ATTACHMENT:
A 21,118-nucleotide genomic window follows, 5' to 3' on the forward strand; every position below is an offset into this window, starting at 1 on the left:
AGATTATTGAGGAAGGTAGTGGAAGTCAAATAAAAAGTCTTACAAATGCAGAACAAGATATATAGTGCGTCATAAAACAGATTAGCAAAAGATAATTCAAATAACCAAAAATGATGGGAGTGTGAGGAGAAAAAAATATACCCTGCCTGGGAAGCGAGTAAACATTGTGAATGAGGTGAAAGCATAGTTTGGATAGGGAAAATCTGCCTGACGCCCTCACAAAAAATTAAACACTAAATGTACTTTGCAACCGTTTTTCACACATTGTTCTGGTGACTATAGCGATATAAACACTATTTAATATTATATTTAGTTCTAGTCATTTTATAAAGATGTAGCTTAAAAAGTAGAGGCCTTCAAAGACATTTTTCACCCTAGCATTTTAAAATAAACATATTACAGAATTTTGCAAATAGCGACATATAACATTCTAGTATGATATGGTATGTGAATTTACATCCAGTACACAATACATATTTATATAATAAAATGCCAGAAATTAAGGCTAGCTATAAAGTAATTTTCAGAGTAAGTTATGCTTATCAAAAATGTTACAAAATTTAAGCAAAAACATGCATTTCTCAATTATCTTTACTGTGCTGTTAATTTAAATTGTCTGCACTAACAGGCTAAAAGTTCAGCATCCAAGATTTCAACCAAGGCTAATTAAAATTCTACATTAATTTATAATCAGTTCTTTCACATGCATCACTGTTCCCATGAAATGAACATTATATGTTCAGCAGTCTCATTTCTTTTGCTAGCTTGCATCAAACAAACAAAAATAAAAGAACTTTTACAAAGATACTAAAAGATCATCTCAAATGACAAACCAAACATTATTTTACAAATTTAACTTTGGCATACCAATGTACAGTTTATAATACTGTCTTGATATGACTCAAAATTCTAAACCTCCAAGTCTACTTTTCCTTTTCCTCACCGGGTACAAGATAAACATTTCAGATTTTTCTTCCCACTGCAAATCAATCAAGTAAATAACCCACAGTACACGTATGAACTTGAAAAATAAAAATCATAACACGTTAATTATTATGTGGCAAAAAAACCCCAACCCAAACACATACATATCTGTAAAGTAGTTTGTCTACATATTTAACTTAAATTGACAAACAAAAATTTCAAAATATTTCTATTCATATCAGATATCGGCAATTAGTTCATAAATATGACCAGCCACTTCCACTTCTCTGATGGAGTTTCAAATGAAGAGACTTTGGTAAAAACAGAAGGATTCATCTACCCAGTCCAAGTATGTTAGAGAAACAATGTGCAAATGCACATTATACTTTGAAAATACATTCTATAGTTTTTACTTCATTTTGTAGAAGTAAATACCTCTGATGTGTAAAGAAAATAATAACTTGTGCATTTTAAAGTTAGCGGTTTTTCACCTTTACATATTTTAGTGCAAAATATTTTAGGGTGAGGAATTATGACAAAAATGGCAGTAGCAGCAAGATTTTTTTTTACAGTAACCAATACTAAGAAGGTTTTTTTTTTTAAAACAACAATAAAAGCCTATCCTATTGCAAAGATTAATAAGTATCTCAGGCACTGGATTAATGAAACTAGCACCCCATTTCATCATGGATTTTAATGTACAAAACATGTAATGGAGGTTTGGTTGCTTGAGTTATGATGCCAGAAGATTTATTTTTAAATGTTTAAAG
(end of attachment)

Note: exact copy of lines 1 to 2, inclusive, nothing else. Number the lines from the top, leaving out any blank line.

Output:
A 21,118-nucleotide genomic window follows, 5' to 3' on the forward strand; every position below is an offset into this window, starting at 1 on the left:
AGATTATTGAGGAAGGTAGTGGAAGTCAAATAAAAAGTCTTACAAATGCAGAACAAGATATATAGTGCGTCATAAAACAGATTAGCAAAAGATAATTCAAATAACCAAAAATGATGGGAGTGTGAGGAGAAAAAAATATACCCTGCCTGGGAAGCGAGTAAACATTGTGAATGAGGTGAAAGCATAGTTTGGATAGGGAAAATCTGCCTGACGCCCTCACAAAAAATTAAACACTAAATGTACTTTGCAACCGTTTTTCACACATTGTTCTGGTGACTATAGCGATATAAACACTATTTAATATTATATTTAGTTCTAGTCATTTTATAAAGATGTAGCTTAAAAAGTAGAGGCCTTCAAAGACATTTTTCACCCTAGCATTTTAAAATAAACATATTACAGAATTTTGCAAATAGCGACATATAACATTCTAGTATGATATGGTATGTGAATTTACATCCAGTACACAATACATATTTATATAATAAAATGCCAGAAATTAAGGCTAGCTATAAAGTAATTTTCAGAGTAAGTTATGCTTATCAAAAATGTTACAAAATTTAAGCAAAAACATGCATTTCTCAATTATCTTTACTGTGCTGTTAATTTAAATTGTCTGCACTAACAGGCTAAAAGTTCAGCATCCAAGATTTCAACCAAGGCTAATTAAAATTCTACATTAATTTATAATCAGTTCTTTCACATGCATCACTGTTCCCATGAAATGAACATTATATGTTCAGCAGTCTCATTTCTTTTGCTAGCTTGCATCAAACAAACAAAAATAAAAGAACTTTTACAAAGATACTAAAAGATCATCTCAAATGACAAACCAAACATTATTTTACAAATTTAACTTTGGCATACCAATGTACAGTTTATAATACTGTCTTGATATGACTCAAAATTCTAAACCTCCAAGTCTACTTTTCCTTTTCCTCACCGGGTACAAGATAAACATTTCAGATTTTTCTTCCCACTGCAAATCAATCAAGTAAATAACCCACAGTACACGTATGAACTTGAAAAATAAAAATCATAACACGTTAATTATTATGTGGCAAAAAAACCCCAACCCAAACACATACATATCTGTAAAGTAGTTTGTCTACATATTTAACTTAAATTGACAAACAAAAATTTCAAAATATTTCTATTCATATCAGATATCGGCAATTAGTTCATAAATATGACCAGCCACTTCCACTTCTCTGATGGAGTTTCAAATGAAGAGACTTTGGTAAAAACAGAAGGATTCATCTACCCAGTCCAAGTATGTTAGAGAAACAATGTGCAAATGCACATTATACTTTGAAAATACATTCTATAGTTTTTACTTCATTTTGTAGAAGTAAATACCTCTGATGTGTAAAGAAAATAATAACTTGTGCATTTTAAAGTTAGCGGTTTTTCACCTTTACATATTTTAGTGCAAAATATTTTAGGGTGAGGAATTATGACAAAAATGGCAGTAGCAGCAAGATTTTTTTTTACAGTAACCAATACTAAGAAGGTTTTTTTTTTTAAAACAACAATAAAAGCCTATCCTATTGCAAAGATTAATAAGTATCTCAGGCACTGGATTAATGAAACTAGCACCCCATTTCATCATGGATTTTAATGTACAAAACATGTAATGGAGGTTTGGTTGCTTGAGTTATGATGCCAGAAGATTTATTTTTAAATGTTTAAAG